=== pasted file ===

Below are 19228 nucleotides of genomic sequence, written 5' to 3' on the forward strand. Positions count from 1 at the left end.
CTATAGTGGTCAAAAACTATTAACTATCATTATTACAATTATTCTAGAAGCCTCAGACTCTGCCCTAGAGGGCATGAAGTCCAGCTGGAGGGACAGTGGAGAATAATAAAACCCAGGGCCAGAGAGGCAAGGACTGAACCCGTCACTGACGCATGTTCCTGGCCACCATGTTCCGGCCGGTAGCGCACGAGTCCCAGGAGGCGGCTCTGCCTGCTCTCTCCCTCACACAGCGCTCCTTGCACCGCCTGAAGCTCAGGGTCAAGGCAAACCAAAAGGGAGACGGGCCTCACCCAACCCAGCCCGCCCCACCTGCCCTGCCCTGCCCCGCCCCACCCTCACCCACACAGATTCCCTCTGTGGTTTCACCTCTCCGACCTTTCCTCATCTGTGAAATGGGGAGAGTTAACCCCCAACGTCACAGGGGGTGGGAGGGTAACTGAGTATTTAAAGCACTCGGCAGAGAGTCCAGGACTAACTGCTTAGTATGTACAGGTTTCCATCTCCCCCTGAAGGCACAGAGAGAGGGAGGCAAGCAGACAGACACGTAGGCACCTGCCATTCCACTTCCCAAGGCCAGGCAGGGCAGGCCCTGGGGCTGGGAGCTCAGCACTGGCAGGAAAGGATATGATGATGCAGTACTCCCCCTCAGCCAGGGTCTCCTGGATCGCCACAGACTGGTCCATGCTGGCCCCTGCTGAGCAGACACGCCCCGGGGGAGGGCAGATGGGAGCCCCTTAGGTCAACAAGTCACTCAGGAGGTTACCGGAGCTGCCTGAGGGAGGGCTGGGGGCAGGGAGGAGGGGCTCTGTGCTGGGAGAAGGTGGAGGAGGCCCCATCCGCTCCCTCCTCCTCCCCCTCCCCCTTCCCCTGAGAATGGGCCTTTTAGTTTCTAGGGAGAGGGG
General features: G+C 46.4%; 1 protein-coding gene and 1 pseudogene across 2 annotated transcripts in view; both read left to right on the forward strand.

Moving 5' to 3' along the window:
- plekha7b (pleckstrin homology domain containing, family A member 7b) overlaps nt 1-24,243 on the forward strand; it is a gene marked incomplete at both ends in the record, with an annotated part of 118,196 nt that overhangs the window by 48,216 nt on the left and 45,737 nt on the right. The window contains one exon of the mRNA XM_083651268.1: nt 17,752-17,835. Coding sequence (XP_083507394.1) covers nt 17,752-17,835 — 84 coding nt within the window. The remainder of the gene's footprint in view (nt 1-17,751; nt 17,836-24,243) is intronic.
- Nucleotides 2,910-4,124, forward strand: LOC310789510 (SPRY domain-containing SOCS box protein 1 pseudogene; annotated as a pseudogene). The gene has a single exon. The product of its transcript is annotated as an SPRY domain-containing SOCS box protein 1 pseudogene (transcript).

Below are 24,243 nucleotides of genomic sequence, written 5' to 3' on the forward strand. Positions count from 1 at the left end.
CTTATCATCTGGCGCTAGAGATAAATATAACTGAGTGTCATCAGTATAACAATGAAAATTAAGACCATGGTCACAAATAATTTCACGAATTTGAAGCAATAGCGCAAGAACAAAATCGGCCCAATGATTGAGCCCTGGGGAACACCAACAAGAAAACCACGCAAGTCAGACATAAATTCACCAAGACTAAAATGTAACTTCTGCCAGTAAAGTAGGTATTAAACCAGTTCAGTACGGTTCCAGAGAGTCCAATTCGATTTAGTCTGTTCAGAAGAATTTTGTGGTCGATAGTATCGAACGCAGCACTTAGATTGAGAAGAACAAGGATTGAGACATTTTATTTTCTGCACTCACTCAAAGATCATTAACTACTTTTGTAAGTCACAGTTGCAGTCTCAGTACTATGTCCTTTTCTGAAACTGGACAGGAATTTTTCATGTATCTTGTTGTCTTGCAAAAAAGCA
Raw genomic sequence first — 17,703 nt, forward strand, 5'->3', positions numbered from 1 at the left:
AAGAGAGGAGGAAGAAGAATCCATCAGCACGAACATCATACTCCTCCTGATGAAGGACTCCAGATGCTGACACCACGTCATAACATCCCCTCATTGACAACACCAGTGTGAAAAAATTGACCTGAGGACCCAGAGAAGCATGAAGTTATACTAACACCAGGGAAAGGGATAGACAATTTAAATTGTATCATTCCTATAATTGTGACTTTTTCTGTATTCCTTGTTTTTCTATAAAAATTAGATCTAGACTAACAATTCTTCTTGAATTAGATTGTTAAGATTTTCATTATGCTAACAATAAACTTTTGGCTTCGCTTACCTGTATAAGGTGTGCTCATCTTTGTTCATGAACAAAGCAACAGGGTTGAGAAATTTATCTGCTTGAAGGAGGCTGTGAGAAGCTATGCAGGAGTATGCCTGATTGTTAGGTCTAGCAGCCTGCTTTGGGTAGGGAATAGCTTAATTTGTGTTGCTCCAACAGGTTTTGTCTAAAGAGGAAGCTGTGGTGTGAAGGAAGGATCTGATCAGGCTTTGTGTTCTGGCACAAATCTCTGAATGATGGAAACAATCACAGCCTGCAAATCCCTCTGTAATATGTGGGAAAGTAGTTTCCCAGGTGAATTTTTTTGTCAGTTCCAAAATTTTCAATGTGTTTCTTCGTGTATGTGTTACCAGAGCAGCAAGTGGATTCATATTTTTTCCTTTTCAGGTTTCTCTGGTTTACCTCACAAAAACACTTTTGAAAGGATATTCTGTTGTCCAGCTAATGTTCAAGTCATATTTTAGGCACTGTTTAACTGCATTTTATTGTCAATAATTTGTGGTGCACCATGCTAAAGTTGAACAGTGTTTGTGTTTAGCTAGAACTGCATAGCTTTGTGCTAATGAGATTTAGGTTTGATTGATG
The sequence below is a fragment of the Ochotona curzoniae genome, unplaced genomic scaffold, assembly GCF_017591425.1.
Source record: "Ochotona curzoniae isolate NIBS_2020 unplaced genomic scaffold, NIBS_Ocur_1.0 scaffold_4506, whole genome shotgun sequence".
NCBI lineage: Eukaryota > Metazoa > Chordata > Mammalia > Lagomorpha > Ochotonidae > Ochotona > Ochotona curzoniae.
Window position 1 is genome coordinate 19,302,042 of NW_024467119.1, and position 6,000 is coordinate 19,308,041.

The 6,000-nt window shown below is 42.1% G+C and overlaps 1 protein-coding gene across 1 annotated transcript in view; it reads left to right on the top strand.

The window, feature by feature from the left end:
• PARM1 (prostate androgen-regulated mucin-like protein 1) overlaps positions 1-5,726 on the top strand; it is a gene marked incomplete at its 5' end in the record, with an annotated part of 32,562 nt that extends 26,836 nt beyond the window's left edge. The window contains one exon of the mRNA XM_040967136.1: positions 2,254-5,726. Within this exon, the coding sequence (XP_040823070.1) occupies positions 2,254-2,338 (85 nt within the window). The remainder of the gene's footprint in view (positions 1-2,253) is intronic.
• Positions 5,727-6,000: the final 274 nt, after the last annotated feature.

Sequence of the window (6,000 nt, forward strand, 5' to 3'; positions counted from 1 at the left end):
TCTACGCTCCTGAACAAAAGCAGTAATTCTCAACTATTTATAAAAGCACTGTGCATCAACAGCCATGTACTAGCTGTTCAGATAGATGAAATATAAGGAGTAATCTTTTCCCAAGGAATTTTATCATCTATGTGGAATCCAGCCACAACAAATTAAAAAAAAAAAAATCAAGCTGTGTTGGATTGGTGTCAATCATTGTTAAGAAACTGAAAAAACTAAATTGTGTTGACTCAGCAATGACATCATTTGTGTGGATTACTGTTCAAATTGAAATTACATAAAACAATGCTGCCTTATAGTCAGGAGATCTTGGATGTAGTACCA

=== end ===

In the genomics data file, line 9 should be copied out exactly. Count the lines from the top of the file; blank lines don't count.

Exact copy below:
Raw genomic sequence first — 17,703 nt, forward strand, 5'->3', positions numbered from 1 at the left: